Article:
Bulgarian parl adopts on first reading 2022 budget targeting 4.8% GDP growth

Bulgarian parl adopts on first reading 2022 budget targeting 4.8% GDP growth

Bulgaria's parliament said on Thursday that it approved on first reading the 2022 budget proposed by the four-party coalition government targeting economic growth of 4.8%.

A total of 129 members of the 240-seat parliament supported the budget bill, while 99 voted against it, the parliament said in a statement following the vote.

The 2022 budget also envisages deficit equivalent to 4.1% of the planned gross domestic product (GDP) with coronavirus-related expenditures included. Without these expenditures aimed at limiting the negative impact of the pandemic on the economy, the budget gap will be equivalent to 2.5% of GDP this year.

In order to mitigate the economic consequences of the surge in electricity and gas prices, Bulgaria will spend 931.5 million levs ($546.1 million/476.2 million euro) to support businesses.

Defence spending will amount to 1.73% of GDP in 2022. The funds will be used for rearmament and modernisation of Bulgarian armed forces with a view of increasing their defense capabilities. Some 187 million levs are intended for the acquisition of a multifunctional modular patrol ship for the Navy, the parliament said.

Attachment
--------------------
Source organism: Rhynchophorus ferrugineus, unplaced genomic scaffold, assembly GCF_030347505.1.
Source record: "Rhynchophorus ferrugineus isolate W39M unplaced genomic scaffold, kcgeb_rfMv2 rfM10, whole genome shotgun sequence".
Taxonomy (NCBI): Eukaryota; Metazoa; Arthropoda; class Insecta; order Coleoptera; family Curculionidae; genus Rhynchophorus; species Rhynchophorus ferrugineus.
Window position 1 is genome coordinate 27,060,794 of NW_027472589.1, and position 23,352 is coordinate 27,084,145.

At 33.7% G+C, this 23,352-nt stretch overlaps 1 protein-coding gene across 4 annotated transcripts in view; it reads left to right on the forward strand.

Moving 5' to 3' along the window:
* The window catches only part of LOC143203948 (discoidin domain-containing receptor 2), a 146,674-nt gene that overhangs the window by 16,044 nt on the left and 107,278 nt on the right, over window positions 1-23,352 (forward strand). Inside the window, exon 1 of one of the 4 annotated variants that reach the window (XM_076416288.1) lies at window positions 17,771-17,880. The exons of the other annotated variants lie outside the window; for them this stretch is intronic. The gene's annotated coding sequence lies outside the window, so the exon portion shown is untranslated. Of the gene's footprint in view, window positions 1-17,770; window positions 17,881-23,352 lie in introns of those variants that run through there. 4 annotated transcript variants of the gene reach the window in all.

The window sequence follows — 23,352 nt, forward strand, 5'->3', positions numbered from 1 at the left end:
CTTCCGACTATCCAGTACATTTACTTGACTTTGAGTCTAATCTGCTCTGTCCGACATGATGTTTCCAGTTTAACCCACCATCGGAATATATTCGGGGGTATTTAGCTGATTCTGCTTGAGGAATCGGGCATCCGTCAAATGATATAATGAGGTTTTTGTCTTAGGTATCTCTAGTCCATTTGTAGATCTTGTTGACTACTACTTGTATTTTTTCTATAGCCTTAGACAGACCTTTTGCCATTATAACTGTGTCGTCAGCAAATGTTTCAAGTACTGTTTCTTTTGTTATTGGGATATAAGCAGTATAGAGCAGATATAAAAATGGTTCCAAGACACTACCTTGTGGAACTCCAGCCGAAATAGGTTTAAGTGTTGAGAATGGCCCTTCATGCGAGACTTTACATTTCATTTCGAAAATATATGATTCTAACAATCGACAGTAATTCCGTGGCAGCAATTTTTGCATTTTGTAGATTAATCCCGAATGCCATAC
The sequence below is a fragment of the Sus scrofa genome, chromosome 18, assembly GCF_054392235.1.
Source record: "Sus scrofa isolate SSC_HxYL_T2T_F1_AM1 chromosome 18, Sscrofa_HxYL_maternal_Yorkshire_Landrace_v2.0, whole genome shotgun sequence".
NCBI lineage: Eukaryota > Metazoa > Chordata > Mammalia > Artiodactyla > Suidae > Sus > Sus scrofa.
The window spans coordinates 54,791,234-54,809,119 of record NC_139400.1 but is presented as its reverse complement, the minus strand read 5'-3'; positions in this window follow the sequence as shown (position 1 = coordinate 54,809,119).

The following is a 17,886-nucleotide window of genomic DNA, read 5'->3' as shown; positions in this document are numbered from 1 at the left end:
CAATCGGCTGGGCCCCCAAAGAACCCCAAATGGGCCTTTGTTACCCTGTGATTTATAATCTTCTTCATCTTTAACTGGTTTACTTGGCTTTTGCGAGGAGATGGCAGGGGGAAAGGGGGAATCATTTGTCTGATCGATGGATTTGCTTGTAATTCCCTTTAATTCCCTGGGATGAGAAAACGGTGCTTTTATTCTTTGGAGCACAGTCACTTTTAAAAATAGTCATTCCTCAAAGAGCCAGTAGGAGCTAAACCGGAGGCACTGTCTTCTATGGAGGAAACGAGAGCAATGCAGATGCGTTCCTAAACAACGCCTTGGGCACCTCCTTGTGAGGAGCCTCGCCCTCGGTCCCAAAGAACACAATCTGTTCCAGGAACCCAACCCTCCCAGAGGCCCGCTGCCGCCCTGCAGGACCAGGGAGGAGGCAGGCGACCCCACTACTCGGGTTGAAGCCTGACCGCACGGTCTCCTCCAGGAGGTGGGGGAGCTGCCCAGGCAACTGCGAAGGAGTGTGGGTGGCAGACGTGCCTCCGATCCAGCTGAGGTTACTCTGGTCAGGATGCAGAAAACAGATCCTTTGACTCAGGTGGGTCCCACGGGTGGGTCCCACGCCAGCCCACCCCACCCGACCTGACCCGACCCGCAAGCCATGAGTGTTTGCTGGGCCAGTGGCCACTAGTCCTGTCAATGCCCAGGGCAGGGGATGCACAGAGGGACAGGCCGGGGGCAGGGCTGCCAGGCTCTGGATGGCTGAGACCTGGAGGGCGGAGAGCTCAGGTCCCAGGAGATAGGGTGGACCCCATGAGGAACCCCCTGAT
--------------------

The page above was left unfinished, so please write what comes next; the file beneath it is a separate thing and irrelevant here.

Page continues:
The government said last week that capital investments of over 8 billion levs are envisaged in this year's budget. Details of the budget proposal published earlier by the finance ministry showed that unemployment rate is projected at 5% this year, while average annual inflation is expected to reach 5.6%.

The budget needs to be approved by parliament on second and final reading to become law. According to the coalition agreement signed by the four political forces that formed Bulgaria's government after the November snap election, the budget for 2022 will be updated in the middle of the year.

Bulgaria's Fiscal Council, the body that advises the government on fiscal governance, said that the draft budget for 2022 is built on optimistic growth expectations and pro-cyclical policies that will further fuel inflation, jeopardising the country's plans to join the eurozone in 2024.

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